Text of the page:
Additional features of archaeological interest in the central area were pointed out and pottery finds suggested that possibly archaeological remains from an earlier settlement were disturbed when the churches were built. There is evidence of a pre-church settlement and some late Roman amphorae were found suggesting international trade. Few people think that King Lalibela built all the churches in one lifetime – Lalibela evolved. Although Lalibela was unified by the Zagwe kings it was thought unlikely that they lived there. What was likely is the Kings responded to local problems and came to settle disputes around Lalibela maybe for periods of around 18 months before moving on. Significant amounts of surface archaeological material were noted at localities which historically have played a strong role in the traditional accounts of the foundation of Lalibela and the political landscape of the Zagwe. These sites include the royal camp at Mekalt (Mekalalit) on an amba to the north-west of the town where, according to local people, Lalibela had a palace. Enlisting the help of children and local people in this area to walk the fields produced huge amounts of pottery finds. Of course much of this may be contemporary. Furthermore major archaeological deposits have been found in the valley of Adefa to the north of the town. According to oral tradition and local information Lalibela had a royal orphanage here. These are areas which it is hoped will be investigated using geophysical prospection techniques in the near future.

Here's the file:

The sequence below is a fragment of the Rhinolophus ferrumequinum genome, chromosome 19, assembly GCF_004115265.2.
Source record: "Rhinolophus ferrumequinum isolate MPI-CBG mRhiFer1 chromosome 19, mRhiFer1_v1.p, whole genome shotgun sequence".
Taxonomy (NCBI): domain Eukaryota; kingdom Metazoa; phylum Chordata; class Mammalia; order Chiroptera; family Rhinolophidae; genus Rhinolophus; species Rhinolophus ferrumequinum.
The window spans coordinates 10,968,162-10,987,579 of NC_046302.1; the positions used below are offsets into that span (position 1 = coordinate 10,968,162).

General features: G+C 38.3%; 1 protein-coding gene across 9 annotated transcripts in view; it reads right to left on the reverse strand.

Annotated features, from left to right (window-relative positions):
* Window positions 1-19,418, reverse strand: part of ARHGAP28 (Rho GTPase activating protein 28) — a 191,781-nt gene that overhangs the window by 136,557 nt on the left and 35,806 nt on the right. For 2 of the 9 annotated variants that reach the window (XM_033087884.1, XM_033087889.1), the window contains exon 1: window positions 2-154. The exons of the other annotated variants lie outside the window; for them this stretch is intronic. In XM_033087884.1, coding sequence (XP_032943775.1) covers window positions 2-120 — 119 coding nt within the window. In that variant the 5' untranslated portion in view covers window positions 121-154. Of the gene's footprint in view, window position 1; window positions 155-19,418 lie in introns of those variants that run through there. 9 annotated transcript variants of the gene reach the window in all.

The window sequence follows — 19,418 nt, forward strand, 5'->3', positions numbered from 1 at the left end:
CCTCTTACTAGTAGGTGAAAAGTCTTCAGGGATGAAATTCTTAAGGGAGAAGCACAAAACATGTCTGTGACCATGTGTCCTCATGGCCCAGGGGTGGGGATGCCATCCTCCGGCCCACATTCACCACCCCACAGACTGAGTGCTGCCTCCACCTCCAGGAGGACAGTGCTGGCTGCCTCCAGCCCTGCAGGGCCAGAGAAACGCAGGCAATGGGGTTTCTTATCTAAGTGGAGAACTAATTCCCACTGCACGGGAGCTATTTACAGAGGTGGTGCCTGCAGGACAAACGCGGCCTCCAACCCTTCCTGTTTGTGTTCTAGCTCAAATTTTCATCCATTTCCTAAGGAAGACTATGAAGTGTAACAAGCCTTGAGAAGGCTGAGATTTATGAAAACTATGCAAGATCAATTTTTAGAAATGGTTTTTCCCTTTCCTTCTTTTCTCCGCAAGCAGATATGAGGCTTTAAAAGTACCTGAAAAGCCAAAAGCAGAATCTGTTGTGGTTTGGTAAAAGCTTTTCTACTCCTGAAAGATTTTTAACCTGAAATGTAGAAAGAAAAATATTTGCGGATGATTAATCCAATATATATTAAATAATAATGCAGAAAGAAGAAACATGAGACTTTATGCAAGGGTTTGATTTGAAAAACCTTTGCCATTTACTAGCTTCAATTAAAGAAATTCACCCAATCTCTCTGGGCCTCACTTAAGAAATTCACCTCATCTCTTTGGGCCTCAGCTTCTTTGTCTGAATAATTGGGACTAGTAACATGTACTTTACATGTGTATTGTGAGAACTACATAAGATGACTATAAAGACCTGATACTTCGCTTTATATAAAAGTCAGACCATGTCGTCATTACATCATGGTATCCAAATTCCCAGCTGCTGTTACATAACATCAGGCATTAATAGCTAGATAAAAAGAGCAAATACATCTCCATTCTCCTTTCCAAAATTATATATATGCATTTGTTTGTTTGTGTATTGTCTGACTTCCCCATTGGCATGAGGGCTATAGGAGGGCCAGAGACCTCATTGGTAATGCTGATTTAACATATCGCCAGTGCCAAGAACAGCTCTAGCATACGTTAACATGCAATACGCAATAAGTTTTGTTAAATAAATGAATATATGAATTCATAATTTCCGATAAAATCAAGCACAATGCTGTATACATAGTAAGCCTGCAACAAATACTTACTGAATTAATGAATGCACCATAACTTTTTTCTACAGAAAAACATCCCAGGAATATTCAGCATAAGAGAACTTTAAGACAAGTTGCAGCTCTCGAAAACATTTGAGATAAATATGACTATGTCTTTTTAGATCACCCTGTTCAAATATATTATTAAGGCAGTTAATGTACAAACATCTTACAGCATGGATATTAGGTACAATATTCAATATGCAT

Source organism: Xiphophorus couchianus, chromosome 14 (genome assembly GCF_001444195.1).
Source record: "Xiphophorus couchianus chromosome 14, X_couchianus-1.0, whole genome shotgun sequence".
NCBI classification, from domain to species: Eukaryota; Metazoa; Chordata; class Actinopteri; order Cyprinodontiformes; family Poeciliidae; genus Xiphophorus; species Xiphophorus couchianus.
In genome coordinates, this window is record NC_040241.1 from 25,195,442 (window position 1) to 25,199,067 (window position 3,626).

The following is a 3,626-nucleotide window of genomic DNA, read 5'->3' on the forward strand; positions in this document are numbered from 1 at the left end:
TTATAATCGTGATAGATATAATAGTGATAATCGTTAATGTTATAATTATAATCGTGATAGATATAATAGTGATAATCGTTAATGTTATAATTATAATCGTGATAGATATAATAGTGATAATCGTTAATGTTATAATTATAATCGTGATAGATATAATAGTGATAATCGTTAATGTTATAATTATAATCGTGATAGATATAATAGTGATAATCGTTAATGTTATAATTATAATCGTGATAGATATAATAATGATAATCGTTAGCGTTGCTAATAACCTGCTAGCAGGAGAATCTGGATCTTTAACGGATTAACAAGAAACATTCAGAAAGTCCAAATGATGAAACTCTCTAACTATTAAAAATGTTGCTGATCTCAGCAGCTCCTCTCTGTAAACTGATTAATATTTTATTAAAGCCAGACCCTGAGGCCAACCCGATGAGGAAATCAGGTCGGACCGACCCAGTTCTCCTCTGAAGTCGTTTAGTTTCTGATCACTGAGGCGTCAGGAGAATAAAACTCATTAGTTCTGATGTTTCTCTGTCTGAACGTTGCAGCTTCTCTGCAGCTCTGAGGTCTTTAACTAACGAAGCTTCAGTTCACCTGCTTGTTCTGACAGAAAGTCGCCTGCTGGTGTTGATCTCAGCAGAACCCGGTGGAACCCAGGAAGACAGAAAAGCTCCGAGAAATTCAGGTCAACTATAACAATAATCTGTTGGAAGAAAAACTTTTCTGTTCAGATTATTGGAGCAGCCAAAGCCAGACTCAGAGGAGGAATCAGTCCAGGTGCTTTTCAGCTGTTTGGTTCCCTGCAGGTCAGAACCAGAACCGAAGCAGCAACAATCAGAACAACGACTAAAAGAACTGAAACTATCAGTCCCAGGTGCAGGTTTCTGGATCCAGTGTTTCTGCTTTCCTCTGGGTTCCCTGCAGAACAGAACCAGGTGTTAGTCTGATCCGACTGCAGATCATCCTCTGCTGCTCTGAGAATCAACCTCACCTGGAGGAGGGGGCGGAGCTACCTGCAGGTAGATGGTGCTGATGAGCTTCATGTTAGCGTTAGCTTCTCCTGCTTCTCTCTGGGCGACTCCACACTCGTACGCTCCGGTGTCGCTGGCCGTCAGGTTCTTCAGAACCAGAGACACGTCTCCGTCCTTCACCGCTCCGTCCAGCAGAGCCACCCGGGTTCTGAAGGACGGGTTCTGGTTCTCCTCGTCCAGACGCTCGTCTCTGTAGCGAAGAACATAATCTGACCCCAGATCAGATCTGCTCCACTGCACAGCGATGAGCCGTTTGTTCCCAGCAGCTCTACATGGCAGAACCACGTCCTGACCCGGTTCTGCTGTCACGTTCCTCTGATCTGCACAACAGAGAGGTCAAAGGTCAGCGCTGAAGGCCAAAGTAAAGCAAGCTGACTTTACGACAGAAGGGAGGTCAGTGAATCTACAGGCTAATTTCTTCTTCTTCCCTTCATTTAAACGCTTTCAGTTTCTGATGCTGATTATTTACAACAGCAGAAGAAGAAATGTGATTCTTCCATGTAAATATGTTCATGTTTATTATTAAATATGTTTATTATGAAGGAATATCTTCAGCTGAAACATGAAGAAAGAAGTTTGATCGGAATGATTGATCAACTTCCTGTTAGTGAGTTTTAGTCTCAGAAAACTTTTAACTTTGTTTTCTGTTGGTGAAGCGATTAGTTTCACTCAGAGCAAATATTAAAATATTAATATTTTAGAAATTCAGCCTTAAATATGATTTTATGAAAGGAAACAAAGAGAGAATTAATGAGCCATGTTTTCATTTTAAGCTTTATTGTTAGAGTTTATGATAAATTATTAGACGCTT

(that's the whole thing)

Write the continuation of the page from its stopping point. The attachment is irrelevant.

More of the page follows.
Following on from a preliminary set of observations in 2001 with Tania Tribe (SOAS), major archaeological sites were identified in the vicinity of the monasteries of Naakweto La’ab and Ganneta Maryam. The latter may represent the remains of one of the peripatetic camps of King Yekunno Amlak which are reported by contemporary chroniclers. High phosphate levels found in such areas, the result of manure from the many cattle which formed part of the camp, back up this proposal. A well found at Ganneta Maryam may be an elite construction with both secular and ecclesiastical functions; similar constructions are found at Naakweto La’ab and Yemrehanna Kristos.
Local people were involved at all stages of the work. Fortuitously the team encountered Gerald Gotzen on the terrace of the Seven Olives Hotel during one of his periodic visits to Lalibela, and with him they were able to discuss some interesting ideas concerning the status and history of the buda artisans who live to this day at Adefa, and who might represent the descendents of the original craftsmen who constructed the churches.
This is all work in progress and although little can definitely be dated so far, the work of developing an archaeological story as well as an art historical story will continue with the help of French and Ethiopian colleagues and input from SOAS. Hopefully this means there are several more lectures to come on this fascinating subject.